VIO Bank’s high-yield savings account offers a 0.66% APY (second only to Varo and well above the national average) and is completely free if you opt into online statements. It also requires a $100 minimum deposit to open an account. It does not provide ATM access or checking account options, so you will need to fund your savings account with an outside account.
VIO Bank also offers a high-yield CD option with 0.15% - 0.70% APY.
I love that VIO Bank offers one of the highest savings rates on the market, but wish it offered a checking or ATM option that made transferring money easier. I also don’t love its minimum deposit requirement but am glad it’s a lower amount.
Should I keep all of my money in one savings account?
This will depend on your savings goals. Some savings accounts offer higher APYs for lower balances, so if you’re saving for a certain goal that’s under this balance limit, it might make sense to take advantage of this higher interest rate and keep additional savings in another high-yield account. If you will be saving for a set period and do not need access to your funds, a high-rate CD like Ally Bank’s might make sense, while still maintaining a separate savings account as an emergency fund. If you do choose to keep only one savings account, make sure you choose one that fits your lifestyle and offers you access to the account as frequently as you’ll need it with an APY that will earn you additional money in interest.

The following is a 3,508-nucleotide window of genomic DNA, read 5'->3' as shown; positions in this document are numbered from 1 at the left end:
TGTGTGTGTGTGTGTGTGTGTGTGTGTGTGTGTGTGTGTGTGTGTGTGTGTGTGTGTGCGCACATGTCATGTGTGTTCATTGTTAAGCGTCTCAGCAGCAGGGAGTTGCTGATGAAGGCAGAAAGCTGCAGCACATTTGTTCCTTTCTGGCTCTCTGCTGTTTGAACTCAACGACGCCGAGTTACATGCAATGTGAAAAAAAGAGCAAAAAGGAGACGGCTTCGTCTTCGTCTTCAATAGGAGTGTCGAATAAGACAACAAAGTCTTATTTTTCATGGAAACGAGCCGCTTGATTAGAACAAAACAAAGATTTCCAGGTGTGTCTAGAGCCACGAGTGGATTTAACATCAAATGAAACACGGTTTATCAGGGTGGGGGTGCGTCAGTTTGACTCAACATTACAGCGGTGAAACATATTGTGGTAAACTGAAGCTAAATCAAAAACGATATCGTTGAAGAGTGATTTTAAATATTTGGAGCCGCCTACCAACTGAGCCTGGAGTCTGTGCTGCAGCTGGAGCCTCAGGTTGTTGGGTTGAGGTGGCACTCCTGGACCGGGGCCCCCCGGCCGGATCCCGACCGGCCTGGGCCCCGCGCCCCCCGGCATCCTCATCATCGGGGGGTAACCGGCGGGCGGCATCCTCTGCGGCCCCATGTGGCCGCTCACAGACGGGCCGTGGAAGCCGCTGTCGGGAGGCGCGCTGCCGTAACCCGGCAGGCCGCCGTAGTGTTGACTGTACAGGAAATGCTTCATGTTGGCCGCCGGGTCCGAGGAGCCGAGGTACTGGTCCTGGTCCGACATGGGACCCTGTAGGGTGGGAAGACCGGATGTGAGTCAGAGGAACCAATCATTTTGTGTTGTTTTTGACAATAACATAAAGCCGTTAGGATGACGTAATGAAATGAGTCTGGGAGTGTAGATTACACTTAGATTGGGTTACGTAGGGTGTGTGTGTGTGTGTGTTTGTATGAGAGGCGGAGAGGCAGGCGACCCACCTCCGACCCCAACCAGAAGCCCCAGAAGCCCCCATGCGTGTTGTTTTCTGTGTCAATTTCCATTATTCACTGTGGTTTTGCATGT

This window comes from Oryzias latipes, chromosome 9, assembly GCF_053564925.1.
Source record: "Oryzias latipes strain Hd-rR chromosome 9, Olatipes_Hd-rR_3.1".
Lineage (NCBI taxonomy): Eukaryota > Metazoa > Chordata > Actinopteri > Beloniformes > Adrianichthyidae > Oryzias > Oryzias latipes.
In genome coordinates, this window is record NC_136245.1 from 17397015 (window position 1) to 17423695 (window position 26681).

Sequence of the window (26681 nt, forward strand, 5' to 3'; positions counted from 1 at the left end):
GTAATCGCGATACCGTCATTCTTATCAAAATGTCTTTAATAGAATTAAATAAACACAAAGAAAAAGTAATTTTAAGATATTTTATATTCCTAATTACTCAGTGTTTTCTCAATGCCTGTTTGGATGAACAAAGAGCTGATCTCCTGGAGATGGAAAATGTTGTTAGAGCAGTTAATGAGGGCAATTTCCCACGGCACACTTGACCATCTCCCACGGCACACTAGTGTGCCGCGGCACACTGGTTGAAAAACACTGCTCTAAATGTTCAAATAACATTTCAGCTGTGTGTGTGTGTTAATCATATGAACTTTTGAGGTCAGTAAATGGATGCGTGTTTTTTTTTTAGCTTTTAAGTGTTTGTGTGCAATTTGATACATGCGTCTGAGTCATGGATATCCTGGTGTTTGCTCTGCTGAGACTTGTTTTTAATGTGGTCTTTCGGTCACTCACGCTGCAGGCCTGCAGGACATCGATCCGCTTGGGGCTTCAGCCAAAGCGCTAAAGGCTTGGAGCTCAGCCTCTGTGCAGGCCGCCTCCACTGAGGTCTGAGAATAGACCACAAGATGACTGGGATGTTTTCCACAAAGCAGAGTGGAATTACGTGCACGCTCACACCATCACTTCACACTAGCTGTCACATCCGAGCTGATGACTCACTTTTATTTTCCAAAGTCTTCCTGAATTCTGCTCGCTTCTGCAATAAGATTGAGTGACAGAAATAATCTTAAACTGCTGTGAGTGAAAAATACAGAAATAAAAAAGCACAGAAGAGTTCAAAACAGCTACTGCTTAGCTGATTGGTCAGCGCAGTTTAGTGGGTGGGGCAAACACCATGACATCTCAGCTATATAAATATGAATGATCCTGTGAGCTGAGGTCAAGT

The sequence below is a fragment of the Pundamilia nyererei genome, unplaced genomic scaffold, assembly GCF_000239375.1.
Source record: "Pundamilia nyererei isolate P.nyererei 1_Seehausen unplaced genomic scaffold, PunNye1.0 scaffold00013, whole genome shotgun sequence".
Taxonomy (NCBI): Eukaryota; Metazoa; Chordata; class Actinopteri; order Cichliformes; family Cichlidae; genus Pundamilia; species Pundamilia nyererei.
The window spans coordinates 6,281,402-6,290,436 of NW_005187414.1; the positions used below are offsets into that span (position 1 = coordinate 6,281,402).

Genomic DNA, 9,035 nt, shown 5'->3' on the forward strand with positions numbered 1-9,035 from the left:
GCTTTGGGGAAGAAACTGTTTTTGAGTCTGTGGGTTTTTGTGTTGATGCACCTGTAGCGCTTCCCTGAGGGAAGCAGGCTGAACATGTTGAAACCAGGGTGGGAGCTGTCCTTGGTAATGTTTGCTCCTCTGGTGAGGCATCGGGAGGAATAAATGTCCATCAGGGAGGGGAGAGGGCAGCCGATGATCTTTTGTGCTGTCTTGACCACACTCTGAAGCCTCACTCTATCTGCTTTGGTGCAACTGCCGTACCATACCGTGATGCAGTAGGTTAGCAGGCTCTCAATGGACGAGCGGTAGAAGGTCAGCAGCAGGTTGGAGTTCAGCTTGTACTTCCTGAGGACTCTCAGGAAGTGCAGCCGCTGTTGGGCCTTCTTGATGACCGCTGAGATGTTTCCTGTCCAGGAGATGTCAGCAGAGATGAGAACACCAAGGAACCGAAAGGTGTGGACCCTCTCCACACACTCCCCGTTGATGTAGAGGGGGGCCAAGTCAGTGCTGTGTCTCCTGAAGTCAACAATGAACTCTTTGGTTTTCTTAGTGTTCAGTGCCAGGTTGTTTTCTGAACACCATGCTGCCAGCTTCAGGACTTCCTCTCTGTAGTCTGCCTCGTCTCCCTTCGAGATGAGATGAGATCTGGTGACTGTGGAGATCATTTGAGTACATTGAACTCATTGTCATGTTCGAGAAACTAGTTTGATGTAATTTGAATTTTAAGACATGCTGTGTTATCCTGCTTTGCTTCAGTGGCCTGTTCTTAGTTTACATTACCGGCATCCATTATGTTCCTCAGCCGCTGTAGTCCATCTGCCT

How much money should you keep in your savings account?